The strike called by a small truck driver union began on Monday, with protesters demanding action over the soaring cost of diesel they said was leaving them in a “catastrophic” situation.
By Wednesday, it had mushroomed into multiple roadblocks and protests, mainly in the country’s ports as well as industrial and commercial zones.
Spain’s main business lobby CEOE and CEPYME, which represents small and medium-sized enterprises, said such “violent and anti-democratic acts” were “causing serious harm to the supply chain in industry, business and the food sector”, all still struggling to recover from the coronavirus pandemic.
“This situation only exacerbates the difficulties facing Spanish firms across the board… due to out-of-control energy costs, which have been worsened by the conflict in Ukraine”, they said.
They demanded “urgent” government action to ease the impact of soaring prices on companies.
Spain’s national federation of dairy industries, FENIL, said the strike had forced several of its members to halt production.
Milk is a “primary food product which is perishable and… needs to be collected every day”, which can only be done with the “free circulation of trucks”, FENIL’s director Luis Calabozo told Spain’s RNE radio.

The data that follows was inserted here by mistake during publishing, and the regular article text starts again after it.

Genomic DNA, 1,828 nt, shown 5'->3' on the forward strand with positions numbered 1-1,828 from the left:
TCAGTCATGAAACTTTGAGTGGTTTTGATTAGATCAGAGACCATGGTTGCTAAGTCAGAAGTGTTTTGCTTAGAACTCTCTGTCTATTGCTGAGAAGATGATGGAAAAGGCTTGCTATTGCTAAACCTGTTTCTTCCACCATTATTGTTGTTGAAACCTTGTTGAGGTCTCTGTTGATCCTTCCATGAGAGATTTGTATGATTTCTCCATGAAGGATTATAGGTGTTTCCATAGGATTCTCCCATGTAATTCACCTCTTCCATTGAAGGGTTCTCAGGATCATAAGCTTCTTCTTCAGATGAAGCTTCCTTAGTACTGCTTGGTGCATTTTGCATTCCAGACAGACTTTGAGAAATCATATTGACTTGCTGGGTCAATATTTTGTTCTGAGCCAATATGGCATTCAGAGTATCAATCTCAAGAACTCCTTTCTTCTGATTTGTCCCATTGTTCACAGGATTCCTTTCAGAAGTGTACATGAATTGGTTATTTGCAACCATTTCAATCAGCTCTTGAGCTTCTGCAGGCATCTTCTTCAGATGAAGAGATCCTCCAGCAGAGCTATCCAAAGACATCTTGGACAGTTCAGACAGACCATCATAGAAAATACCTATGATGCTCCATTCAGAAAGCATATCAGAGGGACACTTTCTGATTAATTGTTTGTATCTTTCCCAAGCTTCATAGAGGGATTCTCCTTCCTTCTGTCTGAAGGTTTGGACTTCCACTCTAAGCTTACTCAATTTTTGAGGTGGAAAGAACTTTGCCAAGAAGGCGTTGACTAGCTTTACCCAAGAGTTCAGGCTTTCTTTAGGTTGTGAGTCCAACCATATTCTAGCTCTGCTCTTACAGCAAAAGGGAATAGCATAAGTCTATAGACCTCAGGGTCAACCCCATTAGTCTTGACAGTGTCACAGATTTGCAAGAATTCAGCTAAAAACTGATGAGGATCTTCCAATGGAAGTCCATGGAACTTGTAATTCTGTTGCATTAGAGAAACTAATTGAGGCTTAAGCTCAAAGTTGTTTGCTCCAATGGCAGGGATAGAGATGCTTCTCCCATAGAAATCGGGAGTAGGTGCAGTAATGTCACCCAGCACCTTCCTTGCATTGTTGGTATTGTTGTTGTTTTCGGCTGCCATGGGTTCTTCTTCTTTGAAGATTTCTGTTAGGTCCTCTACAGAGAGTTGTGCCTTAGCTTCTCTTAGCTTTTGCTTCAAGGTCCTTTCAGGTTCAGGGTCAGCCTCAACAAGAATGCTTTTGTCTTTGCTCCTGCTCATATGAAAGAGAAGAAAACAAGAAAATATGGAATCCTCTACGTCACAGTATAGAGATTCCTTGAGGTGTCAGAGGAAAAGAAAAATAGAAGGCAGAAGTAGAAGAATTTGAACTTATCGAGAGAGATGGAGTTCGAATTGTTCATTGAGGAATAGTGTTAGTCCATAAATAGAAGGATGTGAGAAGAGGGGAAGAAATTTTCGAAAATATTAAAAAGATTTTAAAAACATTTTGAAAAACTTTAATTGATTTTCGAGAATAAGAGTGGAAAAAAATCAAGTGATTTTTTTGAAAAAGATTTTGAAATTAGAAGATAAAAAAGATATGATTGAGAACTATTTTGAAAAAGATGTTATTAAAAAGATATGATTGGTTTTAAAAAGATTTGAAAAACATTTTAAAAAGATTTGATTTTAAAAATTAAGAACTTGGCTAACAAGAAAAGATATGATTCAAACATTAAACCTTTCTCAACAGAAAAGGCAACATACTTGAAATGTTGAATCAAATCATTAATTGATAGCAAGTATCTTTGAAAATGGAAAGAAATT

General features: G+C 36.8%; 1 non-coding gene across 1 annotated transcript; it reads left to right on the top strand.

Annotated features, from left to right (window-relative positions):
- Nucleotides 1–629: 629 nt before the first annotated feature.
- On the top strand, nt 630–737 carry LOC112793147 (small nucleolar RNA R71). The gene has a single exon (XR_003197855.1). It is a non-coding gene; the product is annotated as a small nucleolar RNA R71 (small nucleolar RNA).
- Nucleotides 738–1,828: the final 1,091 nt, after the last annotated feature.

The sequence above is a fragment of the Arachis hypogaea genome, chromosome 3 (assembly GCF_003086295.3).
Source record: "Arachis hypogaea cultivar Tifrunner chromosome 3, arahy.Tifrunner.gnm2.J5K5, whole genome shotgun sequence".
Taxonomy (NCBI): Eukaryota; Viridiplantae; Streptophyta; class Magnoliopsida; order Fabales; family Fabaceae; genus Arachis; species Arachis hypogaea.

The government itself called for an end to the strike. “We are seeing acts of violence by a minority who are blocking other truckers working to ensure the supply of foodstuffs and other primary materials at a very difficult moment,” tweeted government spokeswoman Isabel
Transport Minister Raquel Sanchez said: “In a democratic country, we cannot allow violence and force to prevent people who want to work from working.”
Since the end of last year, there has been growing social discontent in Spain over runaway annual inflation, which jumped to 7.6 percent in February, its highest level in 35 years.
The crisis has prompted the UGT and the CCOO, Spain’s two biggest unions, to call a national strike on March 23rd, while the far-right Vox has urged people to join nationwide protests on Saturday.
On Wednesday evening, the government said it was going to take steps to reduce the price of energy and fuel, but did not spell out how.
Prime Minister Pedro Sánchez is on a European tour to lobby for a common EU response to soaring energy prices.
Madrid has for months urged its European partners to change the mechanism which couples electricity prices to the gas market, but its pleas have so far fallen on deaf ears, despite support from Paris.
Should Sánchez’s mission fail, Madrid will adopt its own measures to ease the situation.